Secondly, the productivity of the well. A lot of companies have put in their data science teams behind it and they claim to have much better resources, but it is yet to be seen how much productivity is to be gained by doing analytics on a well.
What resistance has there been to embracing technological change in the industry?
That resistance is assumed. When we decided to look at the oil and gas industry as an opportunity area, we knew very well that the industry has often claimed to be in a race to be the second. I see a couple of reasons for that. The first level is the mindset. I think the industry’s process is designed to be people-heavy and scarce on information, so the processes are the hardest things to change – how people work. So if my work process includes writing on a piece of paper every day information I need to report, I need to verify, I need to make decisions based on my intuition and experience without having to rely on information or intelligence because it wasn’t there, this is the way I work. I don’t want to be disrupted. So the resistance often comes from the field level.
The second part of that friction is the technology is coming from a different industry, so in the past it was much more Schlumberger, Haliburton etc, who provided the best and newest technology to this industry. Now with the importance of data science and AI there are a different group of companies. There is a cultural mismatch between the companies that do data science and the ones that do hard physical engineering science. There is a resistance between those groups. However, I think the whole sector is trying and they have made a lot of progress in the last few years.
How much has the push towards efficiencies been driven by environmental pressures?
There was quite a bit of introspection around 2015 when oil prices really did nosedive, and at the same time [there was a] wake up call about the future of energy and where are the new sources of business revenue coming from. Fear about the future of energy is far greater than the tangible gain in ROI that’s been checked on the books and I believe it’s there, it’s very complex to get there but the whole ecosystem has to stay in the game because there are no other options.
The fears come as the industry realises it has very little control of the oil price. The fear is, if we don’t change things now while we still can, what if it happens again and the price continues to drop down? That’s the short-term fear. Then there’s the long-term fear, the prediction that in 20-30 years the use of fossil fuels will dramatically decrease, with EVs and an entire change in the energy value chain, drives major companies, the likes of Shell and Chevron, to think of the future of their companies if they don’t change. Of course they have examples of companies that didn’t transform and that drives them from the board level to make their business more intelligent.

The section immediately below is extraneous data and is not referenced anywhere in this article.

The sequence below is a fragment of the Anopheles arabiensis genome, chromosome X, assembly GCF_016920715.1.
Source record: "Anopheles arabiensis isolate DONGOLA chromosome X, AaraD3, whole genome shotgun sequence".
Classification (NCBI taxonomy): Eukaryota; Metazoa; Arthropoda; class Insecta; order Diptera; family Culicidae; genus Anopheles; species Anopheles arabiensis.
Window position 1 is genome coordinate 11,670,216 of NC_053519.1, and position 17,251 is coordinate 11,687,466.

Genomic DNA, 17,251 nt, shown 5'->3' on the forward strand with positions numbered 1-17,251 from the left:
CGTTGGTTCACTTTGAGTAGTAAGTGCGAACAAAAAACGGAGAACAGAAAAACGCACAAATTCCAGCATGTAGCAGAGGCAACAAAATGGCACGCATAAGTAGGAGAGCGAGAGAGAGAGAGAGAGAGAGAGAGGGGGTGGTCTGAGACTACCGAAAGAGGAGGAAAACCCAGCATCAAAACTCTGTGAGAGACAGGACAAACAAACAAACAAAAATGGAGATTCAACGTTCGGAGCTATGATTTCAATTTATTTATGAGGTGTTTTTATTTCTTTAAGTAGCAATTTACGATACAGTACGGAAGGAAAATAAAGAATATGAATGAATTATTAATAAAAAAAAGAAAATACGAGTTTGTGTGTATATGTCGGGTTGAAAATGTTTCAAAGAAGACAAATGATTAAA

Since the oil price drop, the industry has, one, been talking about how to get more efficient for every barrel of oil and two, we need to look at alternatives, diversify, go to wind, go to other renewables so the risk is not so exposed.
In what geographies do you see the greatest opportunities for technology to be used in the energy sector?
I will compare three geographies that we have interactions with – they have different characteristics. A lot of the interactions we have are in the US with oilfield service companies, also with midstream and downstream companies. The benefit is that Houston, an oil hub, is fairly close to California which has mushroomed with a lot of AI.
In terms of looking at the future for renewables and how we adapt our energy strategy, Europe seems to be more progressive than the US. So we helped one of the midstream operators there save 15-20% energy, a corporate mandate. So yes, we reduce operating costs but we must reduce our carbon footprint and this is a most important priority.
I talk to quite a few national oil companies in Asia, including Thailand and Malaysia – they want to catch up in technology. So tech is a big driver for them because they feel they have been a little behind the Western world and it’s an opportunity to leap forward, so they want to adopt and learn fast. But in general they are still early.
Both the energy and tech space have been traditionally dominated by men. How have you seen the challenges and changes?
I agree with you, both industries have been behind in female representation at a senior level. But this area is new and when an area is new nobody is putting a claim on this kind of profile. The winners are the ones that outperform others and make an impact. The perception of knowledge with engineering is associated with a male type of engineer and that perception needs to be changed, and that’s what I’m trying to do through though leadership.